Peace agreement leads to improved school security

Smiling behind her desk, school teacher Sabita Adhikari is thrilled to see all 40 of her fourth grade students in class. “Nobody is absent anymore. It’s because children feel safe to travel from their villages to attend class,” said Adhikari who teaches at Sri Bal Mandir Secondary School in Nilkanta village in Dhading district, nearly 100 km south of the capital.

Until November’s peace agreement, which brought a decade-long conflict to an end, many rural children were afraid to come to school for fear of being abducted by Maoist rebels for ‘indoctrination’ training, or being forced to shoulder a rifle in the People’s Liberation Army (PLA).

But in May, the rebels called a ceasefire following the end of direct rule by Nepalese monarch, King Gyanendra, and started peace talks with the new interim government of seven national parties.

Subsequent peace talks led to the signing of a historic peace agreement bringing an end to the armed conflict which killed over 14,000 Nepalese people, according to the National Human Rights Commission (NHRC).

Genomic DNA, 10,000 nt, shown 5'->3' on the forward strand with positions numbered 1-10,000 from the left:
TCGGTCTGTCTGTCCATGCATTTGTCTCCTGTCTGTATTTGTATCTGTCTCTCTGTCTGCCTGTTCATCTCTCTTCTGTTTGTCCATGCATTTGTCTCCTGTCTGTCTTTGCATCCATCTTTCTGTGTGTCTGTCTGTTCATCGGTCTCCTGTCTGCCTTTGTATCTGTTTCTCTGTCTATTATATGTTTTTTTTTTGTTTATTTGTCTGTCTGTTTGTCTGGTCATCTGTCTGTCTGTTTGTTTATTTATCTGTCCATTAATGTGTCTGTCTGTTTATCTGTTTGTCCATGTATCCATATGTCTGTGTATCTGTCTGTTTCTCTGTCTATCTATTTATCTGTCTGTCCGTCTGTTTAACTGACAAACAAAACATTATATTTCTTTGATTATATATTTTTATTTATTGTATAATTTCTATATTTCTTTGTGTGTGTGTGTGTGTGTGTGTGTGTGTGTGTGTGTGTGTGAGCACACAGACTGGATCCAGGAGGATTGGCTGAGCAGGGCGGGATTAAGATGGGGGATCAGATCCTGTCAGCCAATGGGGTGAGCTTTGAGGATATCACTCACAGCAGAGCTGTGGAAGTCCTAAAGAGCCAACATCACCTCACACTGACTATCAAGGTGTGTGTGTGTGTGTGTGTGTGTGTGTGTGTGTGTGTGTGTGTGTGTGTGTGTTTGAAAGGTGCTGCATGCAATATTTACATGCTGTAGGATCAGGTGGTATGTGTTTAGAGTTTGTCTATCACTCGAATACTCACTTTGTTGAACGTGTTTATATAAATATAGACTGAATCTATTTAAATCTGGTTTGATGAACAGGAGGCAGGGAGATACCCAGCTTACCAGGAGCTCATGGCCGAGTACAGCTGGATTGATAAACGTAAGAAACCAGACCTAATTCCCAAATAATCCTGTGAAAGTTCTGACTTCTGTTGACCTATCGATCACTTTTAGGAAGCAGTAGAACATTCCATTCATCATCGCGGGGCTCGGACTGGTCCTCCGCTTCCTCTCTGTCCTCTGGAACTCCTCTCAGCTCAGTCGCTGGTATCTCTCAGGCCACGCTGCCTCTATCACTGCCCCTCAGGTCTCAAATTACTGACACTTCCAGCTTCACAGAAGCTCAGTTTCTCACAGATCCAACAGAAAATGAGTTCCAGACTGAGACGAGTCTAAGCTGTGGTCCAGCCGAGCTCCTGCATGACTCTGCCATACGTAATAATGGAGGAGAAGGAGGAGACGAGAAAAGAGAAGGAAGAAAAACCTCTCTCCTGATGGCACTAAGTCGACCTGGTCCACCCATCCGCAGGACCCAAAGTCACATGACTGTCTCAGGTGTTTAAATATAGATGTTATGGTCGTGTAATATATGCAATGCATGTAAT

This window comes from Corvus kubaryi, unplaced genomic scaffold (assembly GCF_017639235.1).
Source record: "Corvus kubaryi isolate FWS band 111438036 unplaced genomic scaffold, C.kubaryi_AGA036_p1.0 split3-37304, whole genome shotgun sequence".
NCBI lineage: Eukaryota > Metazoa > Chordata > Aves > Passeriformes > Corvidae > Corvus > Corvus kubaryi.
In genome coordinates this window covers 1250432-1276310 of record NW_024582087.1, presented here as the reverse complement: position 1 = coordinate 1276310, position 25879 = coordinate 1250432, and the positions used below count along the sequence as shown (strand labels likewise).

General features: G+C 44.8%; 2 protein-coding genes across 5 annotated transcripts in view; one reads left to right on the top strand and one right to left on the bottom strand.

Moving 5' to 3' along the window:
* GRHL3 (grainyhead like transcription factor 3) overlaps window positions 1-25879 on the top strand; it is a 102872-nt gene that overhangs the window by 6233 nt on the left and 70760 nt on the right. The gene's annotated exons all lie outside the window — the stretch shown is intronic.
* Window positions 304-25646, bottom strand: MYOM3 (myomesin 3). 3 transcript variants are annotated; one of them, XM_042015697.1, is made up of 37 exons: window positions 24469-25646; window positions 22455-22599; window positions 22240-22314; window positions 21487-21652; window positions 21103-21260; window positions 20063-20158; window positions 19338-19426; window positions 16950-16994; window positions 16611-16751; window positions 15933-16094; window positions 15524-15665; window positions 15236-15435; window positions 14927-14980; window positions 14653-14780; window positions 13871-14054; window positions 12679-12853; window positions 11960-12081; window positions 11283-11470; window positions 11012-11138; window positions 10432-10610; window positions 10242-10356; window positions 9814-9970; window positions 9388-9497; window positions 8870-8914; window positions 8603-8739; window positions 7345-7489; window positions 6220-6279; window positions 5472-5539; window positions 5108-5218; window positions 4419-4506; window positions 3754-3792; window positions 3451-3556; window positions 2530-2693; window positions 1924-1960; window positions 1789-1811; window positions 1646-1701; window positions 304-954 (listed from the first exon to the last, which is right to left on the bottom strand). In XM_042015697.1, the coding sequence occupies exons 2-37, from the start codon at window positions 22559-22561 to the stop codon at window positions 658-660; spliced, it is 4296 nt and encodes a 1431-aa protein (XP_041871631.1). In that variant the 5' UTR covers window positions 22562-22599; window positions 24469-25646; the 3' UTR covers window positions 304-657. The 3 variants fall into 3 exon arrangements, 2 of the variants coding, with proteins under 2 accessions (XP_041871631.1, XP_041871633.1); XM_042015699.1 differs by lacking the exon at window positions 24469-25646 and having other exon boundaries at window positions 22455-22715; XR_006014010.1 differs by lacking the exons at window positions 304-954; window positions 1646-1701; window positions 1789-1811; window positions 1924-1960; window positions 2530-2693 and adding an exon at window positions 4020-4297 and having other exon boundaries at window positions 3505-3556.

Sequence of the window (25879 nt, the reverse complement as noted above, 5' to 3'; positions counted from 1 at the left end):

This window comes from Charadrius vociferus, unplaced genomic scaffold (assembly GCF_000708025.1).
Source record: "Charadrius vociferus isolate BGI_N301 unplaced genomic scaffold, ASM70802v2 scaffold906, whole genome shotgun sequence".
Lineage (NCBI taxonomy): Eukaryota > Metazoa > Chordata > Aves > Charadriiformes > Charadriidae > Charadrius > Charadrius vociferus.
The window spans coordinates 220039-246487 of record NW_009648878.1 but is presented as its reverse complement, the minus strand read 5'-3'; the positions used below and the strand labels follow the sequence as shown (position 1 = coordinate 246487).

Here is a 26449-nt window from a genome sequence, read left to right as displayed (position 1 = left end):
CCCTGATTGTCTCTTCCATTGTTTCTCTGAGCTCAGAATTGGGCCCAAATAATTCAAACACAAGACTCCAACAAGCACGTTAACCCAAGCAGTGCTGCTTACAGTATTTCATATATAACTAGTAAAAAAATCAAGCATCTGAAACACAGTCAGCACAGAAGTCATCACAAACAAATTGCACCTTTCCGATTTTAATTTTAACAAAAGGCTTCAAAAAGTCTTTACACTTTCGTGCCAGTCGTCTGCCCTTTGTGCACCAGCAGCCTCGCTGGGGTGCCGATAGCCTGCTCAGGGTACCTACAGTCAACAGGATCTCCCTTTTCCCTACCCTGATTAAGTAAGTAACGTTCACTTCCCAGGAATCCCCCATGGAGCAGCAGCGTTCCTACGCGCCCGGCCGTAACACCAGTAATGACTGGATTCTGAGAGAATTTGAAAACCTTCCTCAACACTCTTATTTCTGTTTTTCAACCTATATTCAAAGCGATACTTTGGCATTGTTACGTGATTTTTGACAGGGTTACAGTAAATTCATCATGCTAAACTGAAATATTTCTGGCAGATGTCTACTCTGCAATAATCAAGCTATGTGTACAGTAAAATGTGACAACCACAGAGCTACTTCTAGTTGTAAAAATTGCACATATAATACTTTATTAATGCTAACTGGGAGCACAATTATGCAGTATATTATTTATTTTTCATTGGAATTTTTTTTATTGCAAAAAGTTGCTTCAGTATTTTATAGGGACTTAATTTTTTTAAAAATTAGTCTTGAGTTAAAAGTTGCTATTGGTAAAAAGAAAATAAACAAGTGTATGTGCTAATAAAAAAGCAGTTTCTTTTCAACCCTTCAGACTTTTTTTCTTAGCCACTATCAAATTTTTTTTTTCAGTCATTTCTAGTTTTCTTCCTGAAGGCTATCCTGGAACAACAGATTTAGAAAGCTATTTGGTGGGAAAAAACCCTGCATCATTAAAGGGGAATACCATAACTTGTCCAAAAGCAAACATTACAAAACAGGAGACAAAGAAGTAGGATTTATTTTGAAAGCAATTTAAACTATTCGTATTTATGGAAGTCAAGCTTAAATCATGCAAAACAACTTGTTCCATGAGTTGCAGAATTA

The process for management of arms and armies of both the Maoists and the Nepalese state has already started, according to government officials, with the cantonment of Maoist soldiers and the confinement of Nepalese Army (NA) personnel inside their barracks now under way.

“Education was the most affected sector [by the conflict] and children were most vulnerable,” said Sri Ram Aryal, Principal of Mindukta Primary School. He added that the current management and monitoring of arms and armies has assured better security for villagers, with children now largely able to walk to school without fear of being abducted by Maoists or caught in skirmishes between them and security forces.

“The most visible change among children in this district is the lack of stress and trauma among them,” said schoolteacher Adhikari.

Teachers like her also feel life has improved with the peace process. “It’s a relief that we don’t have to fear for our lives or pay taxes to the rebels anymore and now we can focus more on how best to educate our children,” she added.

According to local human rights group, Insec, hundreds of teachers were internally displaced from their homes, abducted, tortured and killed at the hands of the Maoists for failing to support their rebellion.

Teaching staff, like many Nepalese civilians, also suffered arbitrary arrests and illegal detentions and torture at the hands of the government’s security forces on suspicion of supporting the rebels, Insec added.

“We don’t see any armed people, whether from the Maoists or the Nepalese Army, in our villages – that’s a wonderful feeling that we have not had for 10 years,” said Parbati Adhikari, Principal of Sri Bal Mandir Secondary School.